Darkness and Dawn

Darkness and Dawn
A Trilogy


(3 Reviews)
Darkness and Dawn by George Allan England







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Darkness and Dawn
A Trilogy


(3 Reviews)
The Last New YorkersBeyond the Great OblivionThe Afterglow

Book Excerpt

was at his side, and, like him, staring out into the clear sunshine, out over the vast expanses of the city.

A moment's utter silence fell. Quite clearly hummed the protest of an imprisoned fly in a web at the top of the window. The breathing of the man and woman sounded quick and loud.

"All wrecked!" cried Beatrice. "But--then--"

"Wrecked? It looks that way," the engineer made answer, with a strong effort holding his emotions in control. "Why not be frank about this? You'd better make up your mind at once to accept the very worst. I see no signs of anything else."

"The worst? You mean--"

"I mean just what we see out there. You can interpret it as well as I."

Again the silence while they looked, with emotions that could find no voicing in words. Instinctively the engineer passed an arm about the frightened girl and drew her close to him.

"And the last thing I remember," whispered she, "was just--just after you'd finished dictating those Taunton Bridge


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It is important to understand that this book is less a speculation on the future than an expression of the cultural standards of the day in which it was written. Simply put, it was written by a White Man for White Men. These are the ideas the author espouses and expresses: Women are the weaker sex and any sign of "manly" virtues like bravery or competence are cause for astonishment and admiration. The protagonist's instantaneous response upon seeing the primitive peoples of the distant future is to kill them - shoot them, blow them up with explosives. Without the ennobling influence of the White Race, the dusky remnants of humanity must inevitably degrade to a subhuman state, and should a White Man reappear, the immediate reaction of the hideous apelike remnants must be to worship him as a god. The duty of the White Man is to re-establish True (White) Humanity once more and wipe the subhuman races from the face of the earth. To any reasonably intelligent person this is annoying and embarrassing to read, and stretches the "willing suspension of disbelief" to its limit. Other reviewers have politely stated that one should not look too deeply at the story's flaws. The book is appallingly racist and sexist. It must be clearly stated. Appallingly racist and sexist. I think those flaws are the significant feature of the book, and should be looked upon very closely indeed, to understand exactly the commonly accepted and admired ideas of that day, and see how that culture and society gave us the huge social and moral dilemmas we are faced with today.
The Darkness and Dawn trilogy is composed of three separate novellas, all available here as one document, or as separate manuscripts:

• The Last New Yorkers

• Beyond the Great Oblivion

• The Afterglow

Written by George Allan England (1877–1937), an American writer and explorer, the story introduces us to Allan Stern and Beatrice Kendrick who have miraculously survived an Earth-destroying cataclysm by going into suspended animation in the same office and waking up a millennium later at the exact same time for no definite reason ever explained.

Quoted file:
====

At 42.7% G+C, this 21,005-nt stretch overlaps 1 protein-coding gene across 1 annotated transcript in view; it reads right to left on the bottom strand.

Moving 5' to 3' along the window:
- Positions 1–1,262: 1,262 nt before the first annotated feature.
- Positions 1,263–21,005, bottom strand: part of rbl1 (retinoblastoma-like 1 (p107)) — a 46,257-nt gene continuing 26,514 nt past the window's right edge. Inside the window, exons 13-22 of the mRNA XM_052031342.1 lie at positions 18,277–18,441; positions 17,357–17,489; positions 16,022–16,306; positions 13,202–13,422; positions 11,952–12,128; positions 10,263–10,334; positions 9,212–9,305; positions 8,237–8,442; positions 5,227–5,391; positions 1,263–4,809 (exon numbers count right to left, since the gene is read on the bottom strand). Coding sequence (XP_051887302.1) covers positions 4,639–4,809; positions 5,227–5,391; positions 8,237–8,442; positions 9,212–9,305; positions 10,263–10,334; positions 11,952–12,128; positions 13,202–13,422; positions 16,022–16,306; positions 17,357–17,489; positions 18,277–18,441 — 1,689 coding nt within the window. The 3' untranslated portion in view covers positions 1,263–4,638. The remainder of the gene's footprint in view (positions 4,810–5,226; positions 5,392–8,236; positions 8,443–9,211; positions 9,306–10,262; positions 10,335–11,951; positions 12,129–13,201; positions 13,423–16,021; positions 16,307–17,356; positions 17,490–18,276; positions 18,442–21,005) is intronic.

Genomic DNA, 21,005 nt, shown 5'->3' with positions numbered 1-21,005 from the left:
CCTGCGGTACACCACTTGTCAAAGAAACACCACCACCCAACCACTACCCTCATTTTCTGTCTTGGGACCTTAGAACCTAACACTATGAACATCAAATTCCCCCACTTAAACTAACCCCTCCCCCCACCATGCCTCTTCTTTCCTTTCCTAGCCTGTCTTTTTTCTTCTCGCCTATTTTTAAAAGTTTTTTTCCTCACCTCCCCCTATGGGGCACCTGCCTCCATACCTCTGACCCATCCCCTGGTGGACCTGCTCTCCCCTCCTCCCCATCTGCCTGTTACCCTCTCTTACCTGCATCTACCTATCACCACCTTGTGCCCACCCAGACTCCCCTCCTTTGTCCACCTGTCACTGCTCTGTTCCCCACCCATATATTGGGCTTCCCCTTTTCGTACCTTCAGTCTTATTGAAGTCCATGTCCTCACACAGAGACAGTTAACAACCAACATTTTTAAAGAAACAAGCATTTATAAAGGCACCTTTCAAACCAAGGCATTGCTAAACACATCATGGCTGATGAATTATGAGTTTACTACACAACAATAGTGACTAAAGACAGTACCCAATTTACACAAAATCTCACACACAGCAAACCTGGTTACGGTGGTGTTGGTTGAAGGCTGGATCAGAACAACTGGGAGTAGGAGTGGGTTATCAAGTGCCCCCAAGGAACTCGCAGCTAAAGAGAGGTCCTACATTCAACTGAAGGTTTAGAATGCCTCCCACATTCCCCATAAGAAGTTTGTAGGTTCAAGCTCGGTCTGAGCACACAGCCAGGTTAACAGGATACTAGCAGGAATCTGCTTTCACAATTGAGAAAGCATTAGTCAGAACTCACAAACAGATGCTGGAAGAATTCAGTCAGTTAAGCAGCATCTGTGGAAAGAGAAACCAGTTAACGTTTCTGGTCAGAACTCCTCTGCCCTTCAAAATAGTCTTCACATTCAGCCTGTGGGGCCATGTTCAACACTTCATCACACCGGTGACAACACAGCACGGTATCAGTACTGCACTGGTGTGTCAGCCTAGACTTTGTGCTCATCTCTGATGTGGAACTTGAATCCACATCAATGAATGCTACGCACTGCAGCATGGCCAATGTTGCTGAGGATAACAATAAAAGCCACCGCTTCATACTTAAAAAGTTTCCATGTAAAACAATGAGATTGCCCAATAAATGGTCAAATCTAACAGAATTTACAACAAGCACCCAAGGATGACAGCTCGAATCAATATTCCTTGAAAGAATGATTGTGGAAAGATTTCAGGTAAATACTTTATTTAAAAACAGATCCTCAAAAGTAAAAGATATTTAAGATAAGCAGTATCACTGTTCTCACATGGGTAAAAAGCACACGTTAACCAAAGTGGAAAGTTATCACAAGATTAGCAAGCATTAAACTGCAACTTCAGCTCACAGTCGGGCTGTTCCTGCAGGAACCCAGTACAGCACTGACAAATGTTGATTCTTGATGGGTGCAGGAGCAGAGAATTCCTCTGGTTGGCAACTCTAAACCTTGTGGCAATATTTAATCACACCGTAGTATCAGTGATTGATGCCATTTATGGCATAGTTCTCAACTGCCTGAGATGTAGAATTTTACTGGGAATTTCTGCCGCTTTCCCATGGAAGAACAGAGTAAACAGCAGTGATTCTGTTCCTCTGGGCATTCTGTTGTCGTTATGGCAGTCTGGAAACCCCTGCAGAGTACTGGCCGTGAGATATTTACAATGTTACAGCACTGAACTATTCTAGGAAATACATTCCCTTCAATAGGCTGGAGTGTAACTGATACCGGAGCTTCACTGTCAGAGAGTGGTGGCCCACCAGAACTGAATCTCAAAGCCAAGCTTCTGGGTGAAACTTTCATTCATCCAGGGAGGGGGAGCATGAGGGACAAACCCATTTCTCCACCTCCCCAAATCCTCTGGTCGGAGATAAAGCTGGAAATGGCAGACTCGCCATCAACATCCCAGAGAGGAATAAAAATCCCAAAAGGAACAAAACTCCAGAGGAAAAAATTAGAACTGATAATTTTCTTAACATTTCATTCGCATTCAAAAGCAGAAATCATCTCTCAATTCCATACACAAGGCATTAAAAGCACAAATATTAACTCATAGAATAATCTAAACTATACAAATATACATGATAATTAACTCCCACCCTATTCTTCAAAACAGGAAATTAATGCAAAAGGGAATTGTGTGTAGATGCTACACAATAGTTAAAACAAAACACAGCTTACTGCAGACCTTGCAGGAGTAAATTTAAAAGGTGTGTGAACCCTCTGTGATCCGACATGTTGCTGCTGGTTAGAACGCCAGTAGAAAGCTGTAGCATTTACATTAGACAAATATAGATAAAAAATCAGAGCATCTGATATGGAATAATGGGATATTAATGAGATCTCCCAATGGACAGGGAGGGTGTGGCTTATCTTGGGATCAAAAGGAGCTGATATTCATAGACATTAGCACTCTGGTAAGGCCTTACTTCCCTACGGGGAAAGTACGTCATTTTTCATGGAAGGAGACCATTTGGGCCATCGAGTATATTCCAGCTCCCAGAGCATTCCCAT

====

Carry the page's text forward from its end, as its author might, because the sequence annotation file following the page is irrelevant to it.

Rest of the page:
They then wander through the rest of the story having incredible adventures to rival the pulps of the classic age, express their love for each other (for pages and pages and pages), have more incredible adventures they survive by the skin of their teeth, express their love for each other for many more pages, express their disdain for religion and capitalism, face death square in the chops, express more of their love for each other, express how the new world they are going to rebuild will be a socialist paradise, fight to the death with a monster or two, express their love for each other, and ... well, you get the picture.

Along the way we learn that concrete and steel are eternal, that 1,000-year-old food in the tin still tastes good, that Allan can rebuild a pre-WWI plane from deer hides, that fur coats stored carefully for a millennium can still be worn, that people can go into suspended animation and wake up with the clothes rotting off their bodies without any harm to themselves (or even feeling hungry), that a ten-century-old bullet can still fire without any problem, that air pressure does not change to any serious degree if you go to the bottom of a canyon that is well over 50 miles deep, and did I mention that concrete will outlast the heat death of the universe?

And along the way, you'll probably read that Allan and Beatrice are rather fond of each other.

And saints preserve us, but writing this review, I just realized that the author and the main character share the same name which means this story is a type of Mary Sue tale!

Regardless, if you like pulp adventures with lots of action and high body counts, then you have just found paradise.

Just don't analyze the tale too closely.

Craig Alan Loewen
Kimberly Packard - Love, Identity and Determination in Tornado Alley
FEATURED AUTHOR - Kimberly Packard is an award-winning author of women’s fiction. When she isn’t writing, she can be found running, asking her dog what’s in his mouth or curled up with a book. She resides in Texas with her husband Colby, a clever cat named Oliver and a precocious black lab named Tully. Her debut novel, Phoenix, was awarded as Best General Fiction of 2013 by the Texas Association of Authors. She is also the author of a Christmas novella, The Crazy Yates, and the sequels to Phoenix, Pardon Falls… Read more